This article is the second of two articles focusing on taking collateral in ship finance transactions. This article focuses on interacting with third parties and considering their role when taking security in asset finance transactions. As in our first article, we focus here on asset financing transactions in the maritime sphere, however the principles and issues highlighted can be widely transposed to other forms of asset financing, particularly in the case of where the borrower is a securitization vehicle.

The nature of the security taken in relation to an asset and the asset itself dictate that the lender may need to have interaction with parties who are not parties to the financing but whose cooperation is required for the security of the lender is effective or at least desirable to provide the lender with the necessary degree of comfort with regard to its securities.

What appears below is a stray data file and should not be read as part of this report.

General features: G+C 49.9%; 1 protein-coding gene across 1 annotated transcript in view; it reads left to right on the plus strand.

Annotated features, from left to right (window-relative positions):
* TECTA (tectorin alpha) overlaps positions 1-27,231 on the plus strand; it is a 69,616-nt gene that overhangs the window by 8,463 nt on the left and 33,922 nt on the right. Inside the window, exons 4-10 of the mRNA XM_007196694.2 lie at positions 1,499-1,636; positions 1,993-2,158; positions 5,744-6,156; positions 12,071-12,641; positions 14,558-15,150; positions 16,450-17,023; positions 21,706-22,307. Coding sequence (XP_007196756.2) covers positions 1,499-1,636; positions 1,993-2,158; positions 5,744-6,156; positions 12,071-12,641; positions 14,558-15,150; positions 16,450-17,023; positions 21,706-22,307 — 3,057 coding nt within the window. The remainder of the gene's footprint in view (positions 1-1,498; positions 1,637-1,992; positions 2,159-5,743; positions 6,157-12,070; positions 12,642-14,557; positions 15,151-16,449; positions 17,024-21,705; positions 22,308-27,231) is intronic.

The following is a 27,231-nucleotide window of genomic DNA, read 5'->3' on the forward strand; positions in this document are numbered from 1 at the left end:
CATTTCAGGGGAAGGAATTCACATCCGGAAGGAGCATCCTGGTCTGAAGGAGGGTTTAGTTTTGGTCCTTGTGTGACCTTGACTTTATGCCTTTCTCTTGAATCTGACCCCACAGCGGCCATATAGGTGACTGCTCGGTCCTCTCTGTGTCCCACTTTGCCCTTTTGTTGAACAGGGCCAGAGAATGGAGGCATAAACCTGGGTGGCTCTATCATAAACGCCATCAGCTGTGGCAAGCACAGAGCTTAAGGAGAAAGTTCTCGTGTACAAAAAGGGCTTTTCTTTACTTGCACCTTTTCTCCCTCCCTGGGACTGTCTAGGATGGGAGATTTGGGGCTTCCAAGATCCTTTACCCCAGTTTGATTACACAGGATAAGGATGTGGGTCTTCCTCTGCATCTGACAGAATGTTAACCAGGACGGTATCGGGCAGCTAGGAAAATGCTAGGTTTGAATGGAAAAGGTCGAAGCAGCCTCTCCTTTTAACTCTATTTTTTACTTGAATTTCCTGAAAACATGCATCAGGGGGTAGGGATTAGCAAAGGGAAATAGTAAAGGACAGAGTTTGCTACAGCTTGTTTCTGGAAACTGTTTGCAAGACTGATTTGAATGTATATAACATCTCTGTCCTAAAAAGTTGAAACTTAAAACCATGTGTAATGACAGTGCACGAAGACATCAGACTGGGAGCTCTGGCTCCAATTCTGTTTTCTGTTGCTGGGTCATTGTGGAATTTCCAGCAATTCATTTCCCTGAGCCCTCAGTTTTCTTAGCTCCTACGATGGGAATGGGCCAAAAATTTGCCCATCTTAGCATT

Third Party Considerations

In our first article “Security in Asset Finance Transactions – Documentation and Jurisdictional Considerations” we considered the form of security that would be taken in relation to vessel earnings, insurance and requisition compensation. (i.e., a general assignment). Here we look at the interaction with the third parties/counterparties to the underlying assets transferred under this general transfer.

Allocation – Earnings: A vessel will generate income through an employment contract, i.e. a time charter between the borrower/owner and the charterer, which will be used (in part) to repay the loan. The mortgagee/lender will want to agree to an assignment of income, because unless he actually takes possession of the vessel (which, for a variety of reasons, lenders are not always willing to do), he has no otherwise no automatic right to its income.